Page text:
According to research, it was the landslides of the Sciara del Fuoco of Stromboli that unleashed the waves throughout the Tyrrhenian Sea!
And for the island’s inhabitants, in such cases, there is no escape route.
Today, people try to save themselves through the evacuation routes, they have just 4 minutes to do so, according to seismographs, following the blue light of the road signs like fireflies in the night.
On the island, the evening is the perfect time to circumnavigate Strombolicchio, a volcanic rock that rises up with its lighthouse in the distance, and wait until sunset, when the sun and volcano, giant fiery sons of Hephaestus, bid each other farewell. However, the most fascinating spectacle occurs at night. There’s an ancient trail leading from the town of Piscità to the cliffs of Iddu. This trail goes all the way to the Osservatorio, a restaurant where you can gaze not only at the stars, but at something far brighter: jets of lava erupting from the mouth of the volcano and illuminating the night like fireworks.
An old legend says that men who hold memories of the volcanic lands become immortal. Almost as if the volcano were transferring its eternal energy to them and creating a magnetism and kinship between human beings and wild nature. Every visitor to Stromboli experiences intense moments that fossilize in their hearts and stay afloat there, like small porous pumice stones on the water’s surface.
Stromboli is surrounded by a romanticism that you can feel in the swelling moonlit waves of the sea, in the gurgling fire deep underground, in the howling wind. Maybe these are the elements that make Stromboli the island of love.
It’s no surprise that Roberto Rossellini picked this out of all the Aeolian islands as the set for his film Stromboli (Terra di Dio). The protagonist in the film is portrayed by Ingrid Bergman, Rossellini’s love interest after he split from his previous partner, explosive actress Anna Magnani. These romantic vicissitudes and conflicts give us an insight into the cinematic climate of the 50s. You can try to relive those moments by entering the house of Ingrid Bergman, the only one painted in red, now open to the public as a museum.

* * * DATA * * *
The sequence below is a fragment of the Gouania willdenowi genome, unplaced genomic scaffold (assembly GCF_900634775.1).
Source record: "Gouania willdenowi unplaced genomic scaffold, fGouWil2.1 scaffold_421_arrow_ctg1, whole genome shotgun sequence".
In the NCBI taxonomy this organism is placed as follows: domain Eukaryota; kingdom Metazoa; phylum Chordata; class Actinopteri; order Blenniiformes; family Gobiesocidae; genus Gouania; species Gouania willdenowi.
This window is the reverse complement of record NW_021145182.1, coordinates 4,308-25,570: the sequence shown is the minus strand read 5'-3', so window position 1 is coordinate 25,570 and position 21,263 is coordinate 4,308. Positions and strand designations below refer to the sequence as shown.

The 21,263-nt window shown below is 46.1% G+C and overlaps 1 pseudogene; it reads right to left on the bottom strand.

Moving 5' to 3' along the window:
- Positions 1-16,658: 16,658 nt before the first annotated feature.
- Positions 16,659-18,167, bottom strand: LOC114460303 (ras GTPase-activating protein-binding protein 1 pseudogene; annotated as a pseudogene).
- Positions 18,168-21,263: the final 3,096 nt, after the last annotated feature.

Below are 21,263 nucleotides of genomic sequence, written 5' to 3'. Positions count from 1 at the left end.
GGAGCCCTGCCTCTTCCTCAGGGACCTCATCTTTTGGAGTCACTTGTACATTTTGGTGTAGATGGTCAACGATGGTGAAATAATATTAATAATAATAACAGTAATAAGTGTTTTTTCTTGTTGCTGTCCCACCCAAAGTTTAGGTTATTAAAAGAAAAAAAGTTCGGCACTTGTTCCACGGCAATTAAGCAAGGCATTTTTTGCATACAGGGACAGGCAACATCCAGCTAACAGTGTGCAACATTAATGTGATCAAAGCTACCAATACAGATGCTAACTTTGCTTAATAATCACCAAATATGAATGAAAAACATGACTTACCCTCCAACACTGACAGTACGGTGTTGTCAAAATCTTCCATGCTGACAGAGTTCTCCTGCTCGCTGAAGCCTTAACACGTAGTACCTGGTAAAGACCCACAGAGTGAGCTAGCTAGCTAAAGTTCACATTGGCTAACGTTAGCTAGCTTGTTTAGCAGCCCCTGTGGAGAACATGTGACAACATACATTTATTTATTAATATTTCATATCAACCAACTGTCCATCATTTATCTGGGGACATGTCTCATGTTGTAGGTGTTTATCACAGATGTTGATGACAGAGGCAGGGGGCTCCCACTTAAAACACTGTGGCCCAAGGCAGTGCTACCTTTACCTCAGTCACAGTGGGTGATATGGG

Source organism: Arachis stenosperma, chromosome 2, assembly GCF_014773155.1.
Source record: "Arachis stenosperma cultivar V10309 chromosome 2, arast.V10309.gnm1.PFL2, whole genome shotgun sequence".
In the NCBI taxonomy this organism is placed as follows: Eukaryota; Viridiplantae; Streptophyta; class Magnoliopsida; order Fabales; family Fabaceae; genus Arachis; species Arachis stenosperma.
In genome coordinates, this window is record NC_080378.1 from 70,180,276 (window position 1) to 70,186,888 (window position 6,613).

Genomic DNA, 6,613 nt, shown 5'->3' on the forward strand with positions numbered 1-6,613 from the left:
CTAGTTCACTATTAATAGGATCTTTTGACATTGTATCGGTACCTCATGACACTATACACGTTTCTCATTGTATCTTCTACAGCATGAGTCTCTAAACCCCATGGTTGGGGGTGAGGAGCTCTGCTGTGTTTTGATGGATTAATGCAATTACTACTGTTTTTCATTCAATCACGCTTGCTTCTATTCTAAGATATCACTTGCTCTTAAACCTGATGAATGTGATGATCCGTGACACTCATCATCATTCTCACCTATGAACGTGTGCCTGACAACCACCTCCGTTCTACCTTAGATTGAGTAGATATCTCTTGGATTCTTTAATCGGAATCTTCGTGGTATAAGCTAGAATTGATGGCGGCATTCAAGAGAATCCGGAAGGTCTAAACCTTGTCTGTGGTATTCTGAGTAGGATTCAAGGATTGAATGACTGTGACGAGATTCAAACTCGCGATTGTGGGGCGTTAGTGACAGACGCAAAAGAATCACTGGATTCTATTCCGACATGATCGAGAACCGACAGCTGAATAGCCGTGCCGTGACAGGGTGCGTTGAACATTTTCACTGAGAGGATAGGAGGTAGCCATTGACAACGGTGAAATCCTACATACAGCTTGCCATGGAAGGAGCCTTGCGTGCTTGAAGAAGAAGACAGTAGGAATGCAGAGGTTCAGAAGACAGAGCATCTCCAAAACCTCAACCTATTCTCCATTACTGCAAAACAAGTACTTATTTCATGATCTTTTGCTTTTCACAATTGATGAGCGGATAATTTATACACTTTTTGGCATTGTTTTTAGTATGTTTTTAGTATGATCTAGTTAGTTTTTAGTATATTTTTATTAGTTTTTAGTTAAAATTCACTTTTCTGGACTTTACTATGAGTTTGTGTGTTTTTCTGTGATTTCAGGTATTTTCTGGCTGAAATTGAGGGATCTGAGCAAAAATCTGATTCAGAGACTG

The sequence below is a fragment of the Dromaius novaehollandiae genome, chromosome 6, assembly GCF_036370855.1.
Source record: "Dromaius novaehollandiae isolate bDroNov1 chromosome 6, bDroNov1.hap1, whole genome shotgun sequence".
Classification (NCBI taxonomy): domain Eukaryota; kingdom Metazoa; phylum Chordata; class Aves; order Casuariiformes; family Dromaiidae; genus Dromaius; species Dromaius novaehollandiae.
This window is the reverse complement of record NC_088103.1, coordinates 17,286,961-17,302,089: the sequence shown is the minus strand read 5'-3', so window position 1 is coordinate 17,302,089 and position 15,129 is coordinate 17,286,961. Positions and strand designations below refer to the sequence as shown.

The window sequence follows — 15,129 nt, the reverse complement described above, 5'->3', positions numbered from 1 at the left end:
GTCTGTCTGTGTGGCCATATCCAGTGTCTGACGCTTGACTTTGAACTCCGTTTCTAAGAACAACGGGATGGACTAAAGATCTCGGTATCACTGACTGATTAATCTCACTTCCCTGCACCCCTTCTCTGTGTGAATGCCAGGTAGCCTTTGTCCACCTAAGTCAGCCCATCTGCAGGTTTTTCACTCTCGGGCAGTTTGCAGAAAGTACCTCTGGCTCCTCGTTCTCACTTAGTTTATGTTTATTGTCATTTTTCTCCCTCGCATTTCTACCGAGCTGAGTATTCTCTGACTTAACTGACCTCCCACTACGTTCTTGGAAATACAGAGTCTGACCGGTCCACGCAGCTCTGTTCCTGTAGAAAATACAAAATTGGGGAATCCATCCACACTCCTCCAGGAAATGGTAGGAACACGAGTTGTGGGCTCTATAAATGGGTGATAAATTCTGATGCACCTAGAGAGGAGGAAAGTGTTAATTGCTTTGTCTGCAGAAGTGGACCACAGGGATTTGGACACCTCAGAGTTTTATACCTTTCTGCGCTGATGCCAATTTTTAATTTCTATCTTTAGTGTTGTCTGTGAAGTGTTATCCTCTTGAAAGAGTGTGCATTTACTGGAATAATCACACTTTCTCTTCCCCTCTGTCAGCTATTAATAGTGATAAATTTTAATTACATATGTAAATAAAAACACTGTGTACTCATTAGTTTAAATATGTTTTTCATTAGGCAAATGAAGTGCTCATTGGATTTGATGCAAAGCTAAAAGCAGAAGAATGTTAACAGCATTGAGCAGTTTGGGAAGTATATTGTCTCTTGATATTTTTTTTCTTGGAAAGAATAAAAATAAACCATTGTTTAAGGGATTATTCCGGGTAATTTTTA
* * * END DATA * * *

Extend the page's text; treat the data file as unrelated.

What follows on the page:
Just like the walls of its houses, even the doors of Stromboli, true works of art, tell love stories. They smile at passersby with their bright colors and symbols of the land of fire painted on them, like the reptile that greets tourists with a welcoming phrase: “A Stromboli l’amore è geco”- gecko rhyming with “cieco” meaning blind, completes the Italian pun declaring, “On Stromboli love is blind”.
Stromboli is fueled by the energy of its visitors and has the ability to purify them with its vapors and sulfuric waters, like in an ancient ancestral ritual. The spirit of the phoenix courses through it, always ready to rise from its ashes.
If you decide to travel to Stromboli, you must be prepared to come back home with fresh eyes and the knowledge that one day the island of love, like the phoenix, could suddenly burn up, transform and disappear… only to be reborn, stronger than before.